A research paper reporting a series of case studies of cancer patients, including a few brain tumour patients, has just been published. Dr Julian Kenyon of the Dove Clinic has been using a synthetic form of pharamaceutical grade cannabidiol (CBD) oil obtained from a UK drugs company called STI Pharmaceuticals and claims that this particular product is what made the difference, compared with other oils that can be bought over the internet.
The aim of the study was to assess the effects of this pharmaceutical-grade synthetic cannabidiol on a range of cancer patients. Dr Julian Kenyon collaborated with Dr Wai Liu and Angus Dalgleish at St George’s University of London to analyse the data routinely collected, as part of the treatment programme at the Dove Clinic, in 119 cancer patients over a four-year period. Clinical responses were seen in 92% of the 119 cases (which included a range of cancer types) including a reduction in circulating tumour cells in many cases and in other cases, a reduction in tumour size, as shown by repeat scans.
The hope is that this early stage research inspires further investigation including clinical trials, and that ultimately, if a convincing evidence base emerges, pharmaceutical-grade CBD oil becomes more widely available and hence the price can drop due to economies of scale.
Detailed dosage instructions are included in the free, full text article , with Dr Kenyon believing that patients should cycle on and off the oil every three days rather than take a continuous dose. The oil was used for a minimum of six months, and in the adult case, once it was removed, the tumour began to grow again (the patient then returning to the pharmaceutical-grade CBD oil).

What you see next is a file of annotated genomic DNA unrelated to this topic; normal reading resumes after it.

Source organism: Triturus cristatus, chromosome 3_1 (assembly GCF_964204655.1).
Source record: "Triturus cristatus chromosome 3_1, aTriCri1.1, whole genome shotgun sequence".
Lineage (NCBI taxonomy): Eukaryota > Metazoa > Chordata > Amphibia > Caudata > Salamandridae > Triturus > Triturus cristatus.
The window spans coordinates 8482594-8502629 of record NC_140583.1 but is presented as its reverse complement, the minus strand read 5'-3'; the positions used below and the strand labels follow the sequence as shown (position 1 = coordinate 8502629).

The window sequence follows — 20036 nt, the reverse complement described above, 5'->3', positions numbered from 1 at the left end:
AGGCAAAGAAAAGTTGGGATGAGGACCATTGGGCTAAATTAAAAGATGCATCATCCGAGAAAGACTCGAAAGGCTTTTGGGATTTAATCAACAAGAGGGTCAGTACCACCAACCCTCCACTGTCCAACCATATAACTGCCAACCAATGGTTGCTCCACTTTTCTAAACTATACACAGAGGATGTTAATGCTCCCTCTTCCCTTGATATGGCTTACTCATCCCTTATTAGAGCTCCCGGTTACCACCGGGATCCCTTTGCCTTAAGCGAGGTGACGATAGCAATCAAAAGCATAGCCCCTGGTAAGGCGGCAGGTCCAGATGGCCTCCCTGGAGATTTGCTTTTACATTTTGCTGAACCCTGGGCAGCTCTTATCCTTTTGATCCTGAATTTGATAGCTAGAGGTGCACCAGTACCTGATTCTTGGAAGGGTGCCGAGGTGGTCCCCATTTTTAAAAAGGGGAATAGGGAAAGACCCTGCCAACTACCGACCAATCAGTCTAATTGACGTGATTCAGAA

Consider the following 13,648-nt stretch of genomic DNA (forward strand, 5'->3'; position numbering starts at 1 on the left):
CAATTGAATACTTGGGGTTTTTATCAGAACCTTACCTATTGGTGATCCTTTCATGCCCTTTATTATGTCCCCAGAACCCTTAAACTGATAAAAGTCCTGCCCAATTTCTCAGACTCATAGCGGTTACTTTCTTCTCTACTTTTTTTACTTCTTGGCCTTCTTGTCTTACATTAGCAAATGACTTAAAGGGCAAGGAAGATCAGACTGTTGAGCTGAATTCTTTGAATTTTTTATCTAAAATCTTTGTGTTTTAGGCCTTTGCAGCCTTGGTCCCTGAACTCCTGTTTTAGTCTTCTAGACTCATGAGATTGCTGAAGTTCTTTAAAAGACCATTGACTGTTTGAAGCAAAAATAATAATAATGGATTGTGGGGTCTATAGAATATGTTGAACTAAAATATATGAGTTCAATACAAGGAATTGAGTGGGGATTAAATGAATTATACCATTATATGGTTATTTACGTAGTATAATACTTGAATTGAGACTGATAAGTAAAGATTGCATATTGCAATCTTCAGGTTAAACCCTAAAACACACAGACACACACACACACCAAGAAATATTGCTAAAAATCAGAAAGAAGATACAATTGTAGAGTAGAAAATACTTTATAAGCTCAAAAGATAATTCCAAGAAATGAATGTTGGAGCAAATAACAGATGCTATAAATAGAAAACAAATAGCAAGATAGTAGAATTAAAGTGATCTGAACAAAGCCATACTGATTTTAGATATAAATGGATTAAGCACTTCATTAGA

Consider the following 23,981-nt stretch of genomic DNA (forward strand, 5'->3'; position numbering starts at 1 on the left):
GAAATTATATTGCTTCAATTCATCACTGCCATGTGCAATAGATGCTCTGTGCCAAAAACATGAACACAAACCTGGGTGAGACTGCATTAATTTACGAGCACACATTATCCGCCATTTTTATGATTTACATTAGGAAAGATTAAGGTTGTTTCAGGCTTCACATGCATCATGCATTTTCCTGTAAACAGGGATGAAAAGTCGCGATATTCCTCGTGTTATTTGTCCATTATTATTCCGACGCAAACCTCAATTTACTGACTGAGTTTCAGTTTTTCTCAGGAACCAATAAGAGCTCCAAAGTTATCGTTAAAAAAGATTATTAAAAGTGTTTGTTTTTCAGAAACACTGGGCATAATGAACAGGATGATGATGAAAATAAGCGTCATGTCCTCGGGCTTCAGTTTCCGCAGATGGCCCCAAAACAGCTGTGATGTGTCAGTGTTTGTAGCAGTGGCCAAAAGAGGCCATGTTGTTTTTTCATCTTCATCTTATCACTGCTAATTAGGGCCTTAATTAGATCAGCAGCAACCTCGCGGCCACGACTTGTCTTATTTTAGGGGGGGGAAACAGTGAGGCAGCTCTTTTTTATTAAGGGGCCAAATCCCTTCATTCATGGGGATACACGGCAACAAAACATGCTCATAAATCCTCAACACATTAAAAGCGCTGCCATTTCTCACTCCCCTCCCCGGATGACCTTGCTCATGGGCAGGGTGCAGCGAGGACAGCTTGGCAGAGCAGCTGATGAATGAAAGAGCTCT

The paper includes two scans showing reductions in size for one paediatric and one adult ependymoma. The paediatric case study has already inspired two Member Charities of Brain Tumour Research, Astro Brain Tumour Fund and the Children’s Brain Tumour Research Centre at Nottingham, to join forces with Brain Tumour Action, the Jessica Hope Foundation and Make William Well to fund laboratory-based research into CBD oil and paediatric ependymoma. The research, led by Professor Richard Grundy at the University of Nottingham, aims to provide the basic science needed to build on these case studies and, if results are positive, to potentially pave the way for clinical trials.
It is vital that such case studies are investigated further and that more work is done to understand which forms of CBD oil are most effective, how they should be taken, and whether some types of brain tumour will respond better than others. It may also be that there is a synergistic effect with other treatments, including the ketogenic diet that both of the ependymoma patients are following, under the care of UK charity Matthew’s Friends, whose support service is co-funded with Astro Brain Tumour Fund. This handful of case studies provides a useful start and will hopefully inspire further research